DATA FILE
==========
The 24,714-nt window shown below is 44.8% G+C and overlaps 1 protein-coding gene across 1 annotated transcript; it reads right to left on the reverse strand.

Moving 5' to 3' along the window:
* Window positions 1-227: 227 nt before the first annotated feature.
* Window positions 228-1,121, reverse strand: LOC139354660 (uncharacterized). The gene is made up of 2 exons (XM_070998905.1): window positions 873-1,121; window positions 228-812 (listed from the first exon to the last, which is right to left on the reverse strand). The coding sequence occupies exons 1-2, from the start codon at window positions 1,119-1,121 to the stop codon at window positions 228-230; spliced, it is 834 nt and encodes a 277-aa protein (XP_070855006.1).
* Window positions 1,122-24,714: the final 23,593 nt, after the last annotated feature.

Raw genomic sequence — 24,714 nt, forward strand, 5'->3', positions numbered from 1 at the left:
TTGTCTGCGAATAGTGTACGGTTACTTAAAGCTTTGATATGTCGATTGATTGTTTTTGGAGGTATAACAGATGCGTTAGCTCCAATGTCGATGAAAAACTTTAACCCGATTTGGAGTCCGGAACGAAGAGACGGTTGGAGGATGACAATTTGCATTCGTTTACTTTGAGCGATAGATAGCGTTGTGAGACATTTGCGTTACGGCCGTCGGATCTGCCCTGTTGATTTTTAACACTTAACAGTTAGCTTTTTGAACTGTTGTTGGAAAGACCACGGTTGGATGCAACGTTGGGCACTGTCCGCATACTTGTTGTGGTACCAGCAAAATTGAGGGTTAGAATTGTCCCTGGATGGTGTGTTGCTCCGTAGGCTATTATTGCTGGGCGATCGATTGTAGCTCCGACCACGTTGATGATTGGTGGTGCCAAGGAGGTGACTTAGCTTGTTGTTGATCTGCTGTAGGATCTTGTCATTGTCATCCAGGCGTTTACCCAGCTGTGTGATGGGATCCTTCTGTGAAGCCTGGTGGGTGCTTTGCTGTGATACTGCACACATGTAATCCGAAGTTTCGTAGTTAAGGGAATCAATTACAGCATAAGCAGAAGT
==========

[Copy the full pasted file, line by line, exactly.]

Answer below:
The 24,714-nt window shown below is 44.8% G+C and overlaps 1 protein-coding gene across 1 annotated transcript; it reads right to left on the reverse strand.

Moving 5' to 3' along the window:
* Window positions 1-227: 227 nt before the first annotated feature.
* Window positions 228-1,121, reverse strand: LOC139354660 (uncharacterized). The gene is made up of 2 exons (XM_070998905.1): window positions 873-1,121; window positions 228-812 (listed from the first exon to the last, which is right to left on the reverse strand). The coding sequence occupies exons 1-2, from the start codon at window positions 1,119-1,121 to the stop codon at window positions 228-230; spliced, it is 834 nt and encodes a 277-aa protein (XP_070855006.1).
* Window positions 1,122-24,714: the final 23,593 nt, after the last annotated feature.

Raw genomic sequence — 24,714 nt, forward strand, 5'->3', positions numbered from 1 at the left:
TTGTCTGCGAATAGTGTACGGTTACTTAAAGCTTTGATATGTCGATTGATTGTTTTTGGAGGTATAACAGATGCGTTAGCTCCAATGTCGATGAAAAACTTTAACCCGATTTGGAGTCCGGAACGAAGAGACGGTTGGAGGATGACAATTTGCATTCGTTTACTTTGAGCGATAGATAGCGTTGTGAGACATTTGCGTTACGGCCGTCGGATCTGCCCTGTTGATTTTTAACACTTAACAGTTAGCTTTTTGAACTGTTGTTGGAAAGACCACGGTTGGATGCAACGTTGGGCACTGTCCGCATACTTGTTGTGGTACCAGCAAAATTGAGGGTTAGAATTGTCCCTGGATGGTGTGTTGCTCCGTAGGCTATTATTGCTGGGCGATCGATTGTAGCTCCGACCACGTTGATGATTGGTGGTGCCAAGGAGGTGACTTAGCTTGTTGTTGATCTGCTGTAGGATCTTGTCATTGTCATCCAGGCGTTTACCCAGCTGTGTGATGGGATCCTTCTGTGAAGCCTGGTGGGTGCTTTGCTGTGATACTGCACACATGTAATCCGAAGTTTCGTAGTTAAGGGAATCAATTACAGCATAAGCAGAAGT